6. Yes, we have a philosophical preference for freedom. Not freedom at all costs, not anarchy, but liberty and limited government as the natural condition for human flourishing. We believe that liberal society is resilient; it can withstand many burdens and continue to flourish; but it is not infinitely resilient.  Those who claim to believe in liberal principles but advocate more and more confiscation of the wealth created by productive people, more and more restrictions on voluntary interaction, more and more exceptions to property rights and the rule of law, more and more transfer of power from society to state, are -- perhaps unwittingly -- engaged in the ultimately deadly undermining of civilization.
And you know, when I think about Mr. Gopnik's point that my Scottish Protestant ancestors "hated the beautiful Baroque churches of Rome [because] they were luxurious symbols of an earthly power they despised," it occurs to me: Those churches are beautiful. So are the pyramids. But if President Obama or Paul Krugman or the AFL-CIO proposed to tax productive working people to build beautiful churches and pyramids, I would oppose it. Even if I wanted more beautiful churches, I would not be willing to force my fellow citizens to contribute to my satisfaction. And the same principle applies to faster trains between Washington and New York, which I absolutely do want. And which I believe the market would deliver, if we had a market in transportation and if faster trains are in fact a good use of our economy's scarce resources. Bryan Caplan recently challenged Paul Krugman and other intellectuals to an "ideological Turing test" -- a test to see who could state an opposing view as clearly and persuasively as its proponents could. I think Gopnik would fail that test. Assuming that he has in this article stated as fairly as possible what he actually believes his opponents believe, then he seems far off the mark. Would he like to try again, to explain and then criticize the views laid out above or in books by Hayek, Nozick, Friedman, and Epstein? In the meantime, I found much of his article interesting, and I agreed with many of his conclusions about the achievements of Western liberalism. But as he wrote, after taking issue with some of Niall Ferguson's analyses of the French Enlightenment, Darwinianism, and the sixties, "when someone gets the sixties Beatles this wrong you have to wonder how well he really is doing with the sixth-century barbarians." And when somebody gets the argument for limited government this wrong, you have to wonder whether he's accurately described the books under review.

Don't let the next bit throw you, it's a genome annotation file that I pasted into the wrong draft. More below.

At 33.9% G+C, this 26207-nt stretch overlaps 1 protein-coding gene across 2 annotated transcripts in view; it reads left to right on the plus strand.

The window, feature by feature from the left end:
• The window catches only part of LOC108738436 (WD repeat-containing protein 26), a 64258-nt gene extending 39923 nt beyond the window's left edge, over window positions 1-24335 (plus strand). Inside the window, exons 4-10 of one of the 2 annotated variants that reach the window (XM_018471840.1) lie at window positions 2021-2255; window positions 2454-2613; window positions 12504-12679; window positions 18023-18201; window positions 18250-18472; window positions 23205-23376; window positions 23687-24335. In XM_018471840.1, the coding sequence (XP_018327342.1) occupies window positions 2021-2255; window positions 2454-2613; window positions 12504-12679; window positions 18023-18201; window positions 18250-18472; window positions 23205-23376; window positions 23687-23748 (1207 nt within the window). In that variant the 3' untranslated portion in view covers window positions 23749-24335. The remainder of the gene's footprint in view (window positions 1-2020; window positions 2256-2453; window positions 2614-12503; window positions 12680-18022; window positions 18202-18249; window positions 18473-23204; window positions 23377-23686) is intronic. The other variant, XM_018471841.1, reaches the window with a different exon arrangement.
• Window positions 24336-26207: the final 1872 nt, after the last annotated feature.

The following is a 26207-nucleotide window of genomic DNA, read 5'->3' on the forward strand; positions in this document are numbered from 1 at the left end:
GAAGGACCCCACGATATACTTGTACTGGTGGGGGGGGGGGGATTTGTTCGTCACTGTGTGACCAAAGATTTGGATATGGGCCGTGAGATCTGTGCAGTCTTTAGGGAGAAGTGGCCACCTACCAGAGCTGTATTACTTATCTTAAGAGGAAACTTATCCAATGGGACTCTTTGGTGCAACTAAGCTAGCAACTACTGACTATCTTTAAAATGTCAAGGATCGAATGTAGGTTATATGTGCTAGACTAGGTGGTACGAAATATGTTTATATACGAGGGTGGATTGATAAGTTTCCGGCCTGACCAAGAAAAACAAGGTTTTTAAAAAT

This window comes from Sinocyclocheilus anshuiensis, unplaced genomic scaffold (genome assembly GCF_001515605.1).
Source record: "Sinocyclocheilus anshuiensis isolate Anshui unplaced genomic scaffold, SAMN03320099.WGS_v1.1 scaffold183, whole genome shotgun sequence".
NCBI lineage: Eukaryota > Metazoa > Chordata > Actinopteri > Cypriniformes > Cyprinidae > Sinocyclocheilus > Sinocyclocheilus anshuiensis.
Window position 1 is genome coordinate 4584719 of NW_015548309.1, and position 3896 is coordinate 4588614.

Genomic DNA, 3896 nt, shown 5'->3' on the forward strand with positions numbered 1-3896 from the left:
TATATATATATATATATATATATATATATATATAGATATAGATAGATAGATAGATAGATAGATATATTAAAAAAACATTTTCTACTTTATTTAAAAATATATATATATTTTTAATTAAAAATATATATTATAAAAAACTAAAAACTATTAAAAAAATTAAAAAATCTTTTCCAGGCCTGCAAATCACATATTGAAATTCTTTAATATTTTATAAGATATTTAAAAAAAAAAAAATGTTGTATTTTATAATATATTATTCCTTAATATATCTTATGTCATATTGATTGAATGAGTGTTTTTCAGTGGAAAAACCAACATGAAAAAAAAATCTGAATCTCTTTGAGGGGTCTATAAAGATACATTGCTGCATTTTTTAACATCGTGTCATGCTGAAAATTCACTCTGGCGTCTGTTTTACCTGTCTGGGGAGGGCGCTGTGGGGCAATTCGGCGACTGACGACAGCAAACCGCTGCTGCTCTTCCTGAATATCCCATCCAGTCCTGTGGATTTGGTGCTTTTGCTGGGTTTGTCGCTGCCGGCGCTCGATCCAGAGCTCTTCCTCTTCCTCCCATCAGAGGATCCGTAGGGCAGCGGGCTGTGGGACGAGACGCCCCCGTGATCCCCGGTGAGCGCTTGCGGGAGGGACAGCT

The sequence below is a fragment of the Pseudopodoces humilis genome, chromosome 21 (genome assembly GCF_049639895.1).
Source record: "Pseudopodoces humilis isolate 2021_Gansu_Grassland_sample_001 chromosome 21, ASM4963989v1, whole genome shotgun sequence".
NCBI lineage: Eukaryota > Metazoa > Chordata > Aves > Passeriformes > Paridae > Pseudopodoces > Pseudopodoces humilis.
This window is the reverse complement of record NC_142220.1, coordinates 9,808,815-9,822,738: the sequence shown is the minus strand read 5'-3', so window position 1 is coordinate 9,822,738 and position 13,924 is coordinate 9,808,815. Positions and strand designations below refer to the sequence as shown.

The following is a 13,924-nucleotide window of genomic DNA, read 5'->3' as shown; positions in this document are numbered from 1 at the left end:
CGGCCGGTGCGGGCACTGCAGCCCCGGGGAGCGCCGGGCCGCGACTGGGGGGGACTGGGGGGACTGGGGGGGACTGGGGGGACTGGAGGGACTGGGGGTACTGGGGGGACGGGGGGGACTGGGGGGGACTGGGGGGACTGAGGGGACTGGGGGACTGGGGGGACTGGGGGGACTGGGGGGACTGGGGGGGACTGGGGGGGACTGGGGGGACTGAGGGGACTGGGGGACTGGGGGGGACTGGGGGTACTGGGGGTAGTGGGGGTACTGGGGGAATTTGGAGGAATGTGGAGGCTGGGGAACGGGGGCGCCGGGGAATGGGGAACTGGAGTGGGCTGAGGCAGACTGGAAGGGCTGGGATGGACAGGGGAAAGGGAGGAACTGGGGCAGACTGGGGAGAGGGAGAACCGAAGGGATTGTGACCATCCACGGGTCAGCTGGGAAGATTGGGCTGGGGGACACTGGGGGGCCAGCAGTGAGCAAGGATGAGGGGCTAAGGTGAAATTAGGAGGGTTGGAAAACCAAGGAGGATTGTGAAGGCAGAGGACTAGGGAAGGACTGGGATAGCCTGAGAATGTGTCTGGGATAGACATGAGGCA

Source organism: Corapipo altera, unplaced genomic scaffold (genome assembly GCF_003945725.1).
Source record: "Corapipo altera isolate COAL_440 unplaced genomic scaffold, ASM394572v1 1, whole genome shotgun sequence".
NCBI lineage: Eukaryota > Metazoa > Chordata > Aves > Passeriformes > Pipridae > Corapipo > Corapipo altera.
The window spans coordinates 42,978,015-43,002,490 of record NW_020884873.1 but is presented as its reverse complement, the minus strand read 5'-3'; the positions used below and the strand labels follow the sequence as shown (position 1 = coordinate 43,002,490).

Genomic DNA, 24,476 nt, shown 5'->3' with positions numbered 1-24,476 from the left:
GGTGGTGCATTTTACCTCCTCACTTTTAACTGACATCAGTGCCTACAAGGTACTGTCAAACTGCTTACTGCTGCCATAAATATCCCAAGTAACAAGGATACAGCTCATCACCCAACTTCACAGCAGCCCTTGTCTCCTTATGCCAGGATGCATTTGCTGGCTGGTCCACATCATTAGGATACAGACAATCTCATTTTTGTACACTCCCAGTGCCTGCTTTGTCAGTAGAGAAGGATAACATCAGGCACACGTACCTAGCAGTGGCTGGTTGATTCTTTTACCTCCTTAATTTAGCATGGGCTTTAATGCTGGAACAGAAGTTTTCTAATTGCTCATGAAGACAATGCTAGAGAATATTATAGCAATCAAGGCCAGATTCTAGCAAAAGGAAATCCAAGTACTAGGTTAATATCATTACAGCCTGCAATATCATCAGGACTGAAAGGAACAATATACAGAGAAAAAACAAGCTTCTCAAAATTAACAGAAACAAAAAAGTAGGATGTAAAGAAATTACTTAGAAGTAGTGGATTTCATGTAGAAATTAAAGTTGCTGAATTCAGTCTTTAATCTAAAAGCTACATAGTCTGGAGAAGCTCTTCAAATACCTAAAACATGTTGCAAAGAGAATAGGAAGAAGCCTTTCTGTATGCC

Posted on September 12, 2011  Posted to Cato@Liberty